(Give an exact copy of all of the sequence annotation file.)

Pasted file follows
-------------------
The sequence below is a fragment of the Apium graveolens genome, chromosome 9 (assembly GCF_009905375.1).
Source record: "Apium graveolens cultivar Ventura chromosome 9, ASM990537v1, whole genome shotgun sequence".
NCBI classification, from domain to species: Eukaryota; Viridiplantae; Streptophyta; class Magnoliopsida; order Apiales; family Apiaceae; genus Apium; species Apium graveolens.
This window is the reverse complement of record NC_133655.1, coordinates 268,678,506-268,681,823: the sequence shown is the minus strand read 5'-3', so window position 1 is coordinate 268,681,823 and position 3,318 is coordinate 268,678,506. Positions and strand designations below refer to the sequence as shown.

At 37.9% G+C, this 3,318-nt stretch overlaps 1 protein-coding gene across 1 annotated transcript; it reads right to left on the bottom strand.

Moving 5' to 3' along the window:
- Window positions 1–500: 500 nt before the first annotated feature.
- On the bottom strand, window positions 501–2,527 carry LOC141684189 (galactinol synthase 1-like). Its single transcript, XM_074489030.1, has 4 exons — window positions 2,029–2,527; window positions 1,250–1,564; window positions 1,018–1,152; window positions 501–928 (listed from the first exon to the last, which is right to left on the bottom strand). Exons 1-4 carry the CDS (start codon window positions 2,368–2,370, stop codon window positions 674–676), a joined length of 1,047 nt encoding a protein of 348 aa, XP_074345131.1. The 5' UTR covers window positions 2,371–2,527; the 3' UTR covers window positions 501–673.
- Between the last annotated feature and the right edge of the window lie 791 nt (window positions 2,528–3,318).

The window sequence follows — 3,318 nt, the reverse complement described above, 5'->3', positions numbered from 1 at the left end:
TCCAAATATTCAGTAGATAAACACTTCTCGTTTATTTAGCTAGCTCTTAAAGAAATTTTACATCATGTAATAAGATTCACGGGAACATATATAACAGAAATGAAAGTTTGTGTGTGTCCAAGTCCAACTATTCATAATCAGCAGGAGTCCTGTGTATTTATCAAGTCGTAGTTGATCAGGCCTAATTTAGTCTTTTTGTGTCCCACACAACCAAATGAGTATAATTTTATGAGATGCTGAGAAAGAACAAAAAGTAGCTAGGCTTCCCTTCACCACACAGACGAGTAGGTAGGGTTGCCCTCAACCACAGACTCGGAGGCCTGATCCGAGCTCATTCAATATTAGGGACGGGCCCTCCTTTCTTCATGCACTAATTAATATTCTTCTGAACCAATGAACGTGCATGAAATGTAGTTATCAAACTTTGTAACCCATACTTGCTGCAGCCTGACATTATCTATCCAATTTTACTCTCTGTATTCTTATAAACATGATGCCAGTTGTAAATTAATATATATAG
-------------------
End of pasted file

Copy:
The sequence below is a fragment of the Apium graveolens genome, chromosome 9 (assembly GCF_009905375.1).
Source record: "Apium graveolens cultivar Ventura chromosome 9, ASM990537v1, whole genome shotgun sequence".
NCBI classification, from domain to species: Eukaryota; Viridiplantae; Streptophyta; class Magnoliopsida; order Apiales; family Apiaceae; genus Apium; species Apium graveolens.
This window is the reverse complement of record NC_133655.1, coordinates 268,678,506-268,681,823: the sequence shown is the minus strand read 5'-3', so window position 1 is coordinate 268,681,823 and position 3,318 is coordinate 268,678,506. Positions and strand designations below refer to the sequence as shown.

At 37.9% G+C, this 3,318-nt stretch overlaps 1 protein-coding gene across 1 annotated transcript; it reads right to left on the bottom strand.

Moving 5' to 3' along the window:
- Window positions 1–500: 500 nt before the first annotated feature.
- On the bottom strand, window positions 501–2,527 carry LOC141684189 (galactinol synthase 1-like). Its single transcript, XM_074489030.1, has 4 exons — window positions 2,029–2,527; window positions 1,250–1,564; window positions 1,018–1,152; window positions 501–928 (listed from the first exon to the last, which is right to left on the bottom strand). Exons 1-4 carry the CDS (start codon window positions 2,368–2,370, stop codon window positions 674–676), a joined length of 1,047 nt encoding a protein of 348 aa, XP_074345131.1. The 5' UTR covers window positions 2,371–2,527; the 3' UTR covers window positions 501–673.
- Between the last annotated feature and the right edge of the window lie 791 nt (window positions 2,528–3,318).

The window sequence follows — 3,318 nt, the reverse complement described above, 5'->3', positions numbered from 1 at the left end:
TCCAAATATTCAGTAGATAAACACTTCTCGTTTATTTAGCTAGCTCTTAAAGAAATTTTACATCATGTAATAAGATTCACGGGAACATATATAACAGAAATGAAAGTTTGTGTGTGTCCAAGTCCAACTATTCATAATCAGCAGGAGTCCTGTGTATTTATCAAGTCGTAGTTGATCAGGCCTAATTTAGTCTTTTTGTGTCCCACACAACCAAATGAGTATAATTTTATGAGATGCTGAGAAAGAACAAAAAGTAGCTAGGCTTCCCTTCACCACACAGACGAGTAGGTAGGGTTGCCCTCAACCACAGACTCGGAGGCCTGATCCGAGCTCATTCAATATTAGGGACGGGCCCTCCTTTCTTCATGCACTAATTAATATTCTTCTGAACCAATGAACGTGCATGAAATGTAGTTATCAAACTTTGTAACCCATACTTGCTGCAGCCTGACATTATCTATCCAATTTTACTCTCTGTATTCTTATAAACATGATGCCAGTTGTAAATTAATATATATAG